We never had that meeting.

 

 

Dan Caruso was as much a part of Canonsburg as Pike Street or the East End. He was born here, in 1921. When he went into the hospital this May, just before Memorial Day, he expected to come back. Unfortunately, he didnít.

He was a busy man, Daniel A. Caruso, our mayor, devoted and proud of our town. He wanted nothing but the best for the town and its citizens, and he gave his best. Honor and integrity were integral to his character.

As a young man just out of high school, he served in the Army in North Africa and Italy during the Second World War. He was immensely proud of his service. Then, after returning home, he earned his degree in education. He taught industrial arts while earning his principalís certificate. He was Canonsburg High Schoolís last assistant principal and was principal of four elementary schools.

Danís brother, Fred Caruso, was Canonsburgís last burgess. Dan followed his lead by winning a seat on borough council and serving eight years, four as council president. He had been mayor eleven years.

The mayor was a member of the Jefferson College Historical Society for many years. Two years ago, when we were getting ready for the Phi Gamma Delta 150th Anniversary, he was quite active, even to the point of helping to clean the rooms. On the day of the celebration he went to the W&J campus to take part in the program.

The photograph shows Mayor Caruso with Kellie Gordon, producer of the fraternityís video for the occasion. They came early in the morning to videotape the log cabin school, and Dan was on hand to greet them and tell them about Canonsburg.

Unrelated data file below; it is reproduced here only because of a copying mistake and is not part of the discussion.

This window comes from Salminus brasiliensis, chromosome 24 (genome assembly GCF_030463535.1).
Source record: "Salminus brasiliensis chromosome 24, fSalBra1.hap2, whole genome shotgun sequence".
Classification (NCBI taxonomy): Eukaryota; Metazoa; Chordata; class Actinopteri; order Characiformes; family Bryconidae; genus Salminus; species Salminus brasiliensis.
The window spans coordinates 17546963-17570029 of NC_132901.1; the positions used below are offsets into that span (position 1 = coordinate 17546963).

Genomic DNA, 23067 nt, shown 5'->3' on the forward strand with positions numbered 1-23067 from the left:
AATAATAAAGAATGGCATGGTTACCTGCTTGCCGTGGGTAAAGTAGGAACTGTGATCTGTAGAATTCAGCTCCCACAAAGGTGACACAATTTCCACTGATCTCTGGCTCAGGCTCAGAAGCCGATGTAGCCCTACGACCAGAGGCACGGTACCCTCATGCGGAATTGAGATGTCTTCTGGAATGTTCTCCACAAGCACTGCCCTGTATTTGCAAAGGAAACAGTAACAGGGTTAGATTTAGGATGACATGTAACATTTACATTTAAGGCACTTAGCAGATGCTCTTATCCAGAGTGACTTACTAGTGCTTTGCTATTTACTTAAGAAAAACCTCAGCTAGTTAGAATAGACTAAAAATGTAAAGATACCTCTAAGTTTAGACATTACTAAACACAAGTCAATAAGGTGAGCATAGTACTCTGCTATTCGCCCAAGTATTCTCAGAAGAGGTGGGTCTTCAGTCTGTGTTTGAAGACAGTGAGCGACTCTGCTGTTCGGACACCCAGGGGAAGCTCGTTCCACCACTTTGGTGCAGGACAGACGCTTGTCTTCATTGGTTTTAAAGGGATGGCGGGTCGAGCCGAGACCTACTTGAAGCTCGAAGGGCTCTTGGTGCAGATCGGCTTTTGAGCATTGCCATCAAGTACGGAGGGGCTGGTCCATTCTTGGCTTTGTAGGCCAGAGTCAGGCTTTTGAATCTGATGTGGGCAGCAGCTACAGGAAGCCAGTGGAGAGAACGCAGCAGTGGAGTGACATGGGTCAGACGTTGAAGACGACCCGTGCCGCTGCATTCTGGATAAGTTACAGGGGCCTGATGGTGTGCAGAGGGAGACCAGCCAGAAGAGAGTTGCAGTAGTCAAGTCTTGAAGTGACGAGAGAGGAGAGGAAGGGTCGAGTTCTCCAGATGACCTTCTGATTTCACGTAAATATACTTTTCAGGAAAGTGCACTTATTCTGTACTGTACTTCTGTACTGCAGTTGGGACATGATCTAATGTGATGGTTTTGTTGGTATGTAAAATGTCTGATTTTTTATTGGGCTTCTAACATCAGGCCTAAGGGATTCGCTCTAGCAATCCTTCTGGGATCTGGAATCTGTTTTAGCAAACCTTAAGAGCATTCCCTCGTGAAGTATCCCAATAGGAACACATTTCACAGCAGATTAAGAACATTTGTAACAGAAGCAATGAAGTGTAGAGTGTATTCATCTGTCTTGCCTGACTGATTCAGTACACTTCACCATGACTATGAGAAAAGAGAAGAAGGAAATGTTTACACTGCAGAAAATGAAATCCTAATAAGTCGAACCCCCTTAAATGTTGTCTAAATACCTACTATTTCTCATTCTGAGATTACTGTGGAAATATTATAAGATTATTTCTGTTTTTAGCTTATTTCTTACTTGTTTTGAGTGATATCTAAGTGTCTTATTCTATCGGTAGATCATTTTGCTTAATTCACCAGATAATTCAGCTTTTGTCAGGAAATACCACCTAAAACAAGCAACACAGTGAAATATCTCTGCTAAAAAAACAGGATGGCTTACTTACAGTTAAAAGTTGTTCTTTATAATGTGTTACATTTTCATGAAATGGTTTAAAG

Dan Caruso was very much looking forward to Canonsburgís Bicentennial. His brother, Fred, had been burgess during the sesquicentennial. For many months, Dan would say, "We have to get together about the bicentennial."

The celebration is two years away, but he never had that meeting. It was left to Council President Joe Gowern to hold it. He referred to notes Dan had made and Danís name was mentioned throughout the meeting. Dan Caruso may not be here to enjoy the celebration, but he surely will be part of it.

JTH

 

 

 

Eulogy and Tribute

to

Mayor Daniel A. Caruso

 

May 30, 2000

St. Patrick Roman Catholic Church

Canonsburg, Pennsylvania

 

by

Gary J. Caruso

 

On behalf of Mayor Carusoís family, thank you for your expressions of sympathy and friendship. My father was raised in the ethnically diversified East End of Canonsburg where tolerance and friendship were a way of life. He learned devotion to his country, his faith, his family and his community. His Italian immigrant parents taught him two things...that your honor lies in the good reputation of your family name, and that education is the key to success. I guess thatís one reason why he chose to be an educator.
My father could not walk down the street, go shopping or travel to such cities as Washington, D.C., without running into one of his students. Just two weeks ago, I was fortunate to accompany him to witness the unearthing of a time capsule at the Hills-Hendersonville Elementary School, a time capsule he helped bury 25 years ago. Many of the students there were the children, even the grandchildren of my fatherís students.